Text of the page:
Women and Heart Disease: What You Should Know

Many of you might be seeing red tomorrow but don’t worry, it’s for a good cause. Friday, Feb. 3 is “Go Red for Women” day across the United States. While many traditionally associate heart attack and heart disease with men, the statistics paint a different picture. According to the American Heart Association, heart disease, not breast cancer, is the number one cause of death among women. In Texas, heart disease and stroke account for 29 percent of all female deaths. To put in further perspective, on average, nearly 64 women die from heart disease and stroke in Texas each day.

Go Red for Women day began in 2004 as a national campaign to help raise awareness of heart disease and stroke as the number one killer among women and to empower women to take charge of their heart health. Knowledge is power so read on to find out what the risk factors are for women and specific steps women can take to help prevent having a heart attack, and then don’t forget to wear red this Friday in honor of the worthwhile cardiac cause.

Why is heart disease more prevalent among women?

Part of the answer may be as simple as a lack of awareness among women. According to the American Heart Association, only about 54 percent of women recognize that heart disease is their number one killer and only 13 percent believe heart disease is their greatest personal health risk. The risk factors and even the symptoms of heart disease can vary greatly among men and women and are often misunderstood. “Women are more likely to describe chest pain as sharp, burning, and more frequently have shortness of breath as well as pain in the neck and jaw,” says Dr. Marcin Bujak, an interventional cardiologist affiliated with Memorial Hermann Southwest Hospital. “Other symptoms which might be misleading are dizziness, lightheadedness, fainting, and pain in the lower chest or upper abdomen, as well as extreme fatigue. These may occur during rest, begin during physical activity or be triggered by mental stress.”

Risk Factors Differ for Women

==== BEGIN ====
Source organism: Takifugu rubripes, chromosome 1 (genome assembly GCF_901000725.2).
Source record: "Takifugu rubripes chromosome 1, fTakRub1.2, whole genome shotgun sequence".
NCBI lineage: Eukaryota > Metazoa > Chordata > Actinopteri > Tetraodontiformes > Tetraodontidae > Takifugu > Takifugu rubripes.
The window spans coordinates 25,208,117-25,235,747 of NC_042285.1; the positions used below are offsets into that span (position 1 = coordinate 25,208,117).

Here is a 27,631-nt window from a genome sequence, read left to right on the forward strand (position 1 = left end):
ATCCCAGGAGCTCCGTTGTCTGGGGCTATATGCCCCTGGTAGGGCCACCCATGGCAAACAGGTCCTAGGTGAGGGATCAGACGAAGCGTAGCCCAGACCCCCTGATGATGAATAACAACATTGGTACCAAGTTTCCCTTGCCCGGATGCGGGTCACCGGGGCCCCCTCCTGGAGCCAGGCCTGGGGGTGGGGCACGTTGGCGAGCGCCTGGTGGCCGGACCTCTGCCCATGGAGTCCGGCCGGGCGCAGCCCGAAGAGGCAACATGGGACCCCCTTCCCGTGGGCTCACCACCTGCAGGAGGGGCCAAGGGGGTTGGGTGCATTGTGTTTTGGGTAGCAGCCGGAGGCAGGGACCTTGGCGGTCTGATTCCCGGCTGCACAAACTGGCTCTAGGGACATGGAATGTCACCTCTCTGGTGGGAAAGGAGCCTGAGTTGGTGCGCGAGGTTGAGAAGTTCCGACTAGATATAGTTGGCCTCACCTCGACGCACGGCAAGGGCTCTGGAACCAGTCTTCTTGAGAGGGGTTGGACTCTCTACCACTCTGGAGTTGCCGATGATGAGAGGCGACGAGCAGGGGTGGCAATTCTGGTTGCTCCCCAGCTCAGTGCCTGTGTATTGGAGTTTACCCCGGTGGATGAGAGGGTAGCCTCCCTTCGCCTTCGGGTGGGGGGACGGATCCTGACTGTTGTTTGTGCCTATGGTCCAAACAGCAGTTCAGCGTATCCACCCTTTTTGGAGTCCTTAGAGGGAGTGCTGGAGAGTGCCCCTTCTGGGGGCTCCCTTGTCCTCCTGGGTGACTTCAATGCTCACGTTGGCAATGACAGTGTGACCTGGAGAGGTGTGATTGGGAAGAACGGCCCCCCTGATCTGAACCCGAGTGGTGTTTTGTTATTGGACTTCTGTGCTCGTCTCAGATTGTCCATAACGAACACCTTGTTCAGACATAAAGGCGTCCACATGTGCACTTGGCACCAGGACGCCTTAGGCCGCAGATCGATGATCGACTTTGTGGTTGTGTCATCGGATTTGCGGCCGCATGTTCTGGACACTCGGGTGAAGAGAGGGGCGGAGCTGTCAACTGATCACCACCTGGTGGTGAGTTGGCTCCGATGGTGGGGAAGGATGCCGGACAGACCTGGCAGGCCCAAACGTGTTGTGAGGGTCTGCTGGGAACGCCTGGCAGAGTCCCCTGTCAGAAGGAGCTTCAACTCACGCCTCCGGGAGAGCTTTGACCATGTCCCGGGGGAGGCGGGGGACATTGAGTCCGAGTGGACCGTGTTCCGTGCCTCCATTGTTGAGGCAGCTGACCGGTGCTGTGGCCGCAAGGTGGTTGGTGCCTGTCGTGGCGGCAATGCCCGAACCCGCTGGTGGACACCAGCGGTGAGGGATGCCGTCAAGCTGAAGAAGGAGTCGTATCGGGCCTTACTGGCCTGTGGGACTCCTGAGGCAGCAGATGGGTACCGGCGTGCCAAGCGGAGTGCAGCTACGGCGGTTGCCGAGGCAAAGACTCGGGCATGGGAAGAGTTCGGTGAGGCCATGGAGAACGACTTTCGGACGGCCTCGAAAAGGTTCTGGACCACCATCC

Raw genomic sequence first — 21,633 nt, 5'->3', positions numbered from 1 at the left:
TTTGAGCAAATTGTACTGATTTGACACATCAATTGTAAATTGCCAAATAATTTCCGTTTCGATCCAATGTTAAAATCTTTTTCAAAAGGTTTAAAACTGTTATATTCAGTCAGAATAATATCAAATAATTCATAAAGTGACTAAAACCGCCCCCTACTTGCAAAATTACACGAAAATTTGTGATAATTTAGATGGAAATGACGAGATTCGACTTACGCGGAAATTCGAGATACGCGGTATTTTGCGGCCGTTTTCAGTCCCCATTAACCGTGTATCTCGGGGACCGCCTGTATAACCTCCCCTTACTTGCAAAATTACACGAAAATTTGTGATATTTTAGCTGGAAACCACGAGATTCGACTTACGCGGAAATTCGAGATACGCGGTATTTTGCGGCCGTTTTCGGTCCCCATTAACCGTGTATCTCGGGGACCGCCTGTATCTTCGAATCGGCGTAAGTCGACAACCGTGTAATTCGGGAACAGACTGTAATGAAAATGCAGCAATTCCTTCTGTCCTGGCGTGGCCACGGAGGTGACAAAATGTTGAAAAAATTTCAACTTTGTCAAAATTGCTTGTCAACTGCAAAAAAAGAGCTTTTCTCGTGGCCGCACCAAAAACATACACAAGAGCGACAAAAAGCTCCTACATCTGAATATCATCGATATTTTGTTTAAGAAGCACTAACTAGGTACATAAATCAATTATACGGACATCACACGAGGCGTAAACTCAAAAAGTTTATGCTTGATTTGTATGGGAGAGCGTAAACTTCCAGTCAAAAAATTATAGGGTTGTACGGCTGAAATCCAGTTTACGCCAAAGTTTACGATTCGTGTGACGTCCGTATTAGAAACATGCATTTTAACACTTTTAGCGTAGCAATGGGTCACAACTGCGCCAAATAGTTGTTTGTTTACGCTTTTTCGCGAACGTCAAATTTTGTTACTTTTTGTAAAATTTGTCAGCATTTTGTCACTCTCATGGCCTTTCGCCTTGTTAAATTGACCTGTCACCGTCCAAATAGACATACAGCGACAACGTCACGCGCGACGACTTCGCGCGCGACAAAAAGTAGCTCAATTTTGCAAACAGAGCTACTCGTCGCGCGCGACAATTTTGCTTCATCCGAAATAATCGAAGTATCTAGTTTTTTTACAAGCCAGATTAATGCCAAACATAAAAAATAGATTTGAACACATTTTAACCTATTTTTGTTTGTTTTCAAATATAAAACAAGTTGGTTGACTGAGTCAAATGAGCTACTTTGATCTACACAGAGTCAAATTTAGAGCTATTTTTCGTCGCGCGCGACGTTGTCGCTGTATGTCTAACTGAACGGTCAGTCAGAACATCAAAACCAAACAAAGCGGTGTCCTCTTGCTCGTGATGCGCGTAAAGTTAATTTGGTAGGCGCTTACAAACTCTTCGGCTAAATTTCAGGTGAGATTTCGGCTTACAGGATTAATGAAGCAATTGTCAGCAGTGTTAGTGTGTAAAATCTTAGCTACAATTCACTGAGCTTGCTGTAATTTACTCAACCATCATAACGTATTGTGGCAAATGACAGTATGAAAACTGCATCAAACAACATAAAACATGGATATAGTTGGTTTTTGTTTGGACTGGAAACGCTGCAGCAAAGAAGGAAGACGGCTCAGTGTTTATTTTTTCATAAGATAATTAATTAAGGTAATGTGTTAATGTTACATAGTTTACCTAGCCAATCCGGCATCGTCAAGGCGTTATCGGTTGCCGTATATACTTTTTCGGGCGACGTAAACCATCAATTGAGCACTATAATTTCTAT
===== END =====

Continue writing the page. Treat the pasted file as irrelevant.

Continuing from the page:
Men and women can both experience the more common heart attack symptoms such as shortness of breath, pain or discomfort in one or both arms, the back, neck, jaw or stomach. However, there are a few risk factors that are more prevalent in women than men according to the American Heart Association.

    • Diabetes
    • Obesity
    • Depression

What can you do to reduce your risk of a heart attack?

Dr. Bujak says there are steps women can take to help reduce the risk of having a heart attack and prevent heart disease. “It’s important to control your blood pressure and test for diabetes, kidney problems as well as high cholesterol, says Dr. Bujak. “If you smoke, quit. After just one year of not smoking, the excess risk of heart disease created by smoking is reduced 80 percent.” Studies have shown women who smoke are twice as likely to have a heart attack as male smokers.

Of course a healthy diet is an important factor in maintaining heart health as well. Throughout the month of February, we will be sharing heart healthy recipes as part of “Foodie Fridays,” right here on our Everyday Well blog.

Make your heart health a priority this year. Schedule your annual checkup to measure blood pressure, blood sugar and cholesterol to look for the signs of heart disease and stroke. The American Heart Association estimates 80 percent of cardiac and stroke events may be prevented with education and action.


  1. Unhealthy habits which increase heart disease risk could also be affecting brain function in people as young as 35, a study suggests. A high menaquinone reduces the incidence of coronary heart disease in women’ concluded that A high intake of menoquinones could protect against CHD.

  2. The term “heart failure” makes it sound like the heart is no longer working at all and there’s nothing that can be done. Actually, heart failure means that the heart isn’t pumping as well as it should be. Congestive heart failure is a type of heart failure which requires seeking timely medical attention, although sometimes the two terms are used interchangeably.

  3. Thank you for information
    Symptoms of blood clots in legs (deep vein thrombosis (DVT) are pain, redness, and swelling.
    Symptoms of an arterial blood clot in the leg are painful and the leg is cool and pale.
    Symptoms of blood clots in the lung (pulmonary embolus) are chest pain, shortness of breath, and rapid pulse and breathing

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Tashika Varma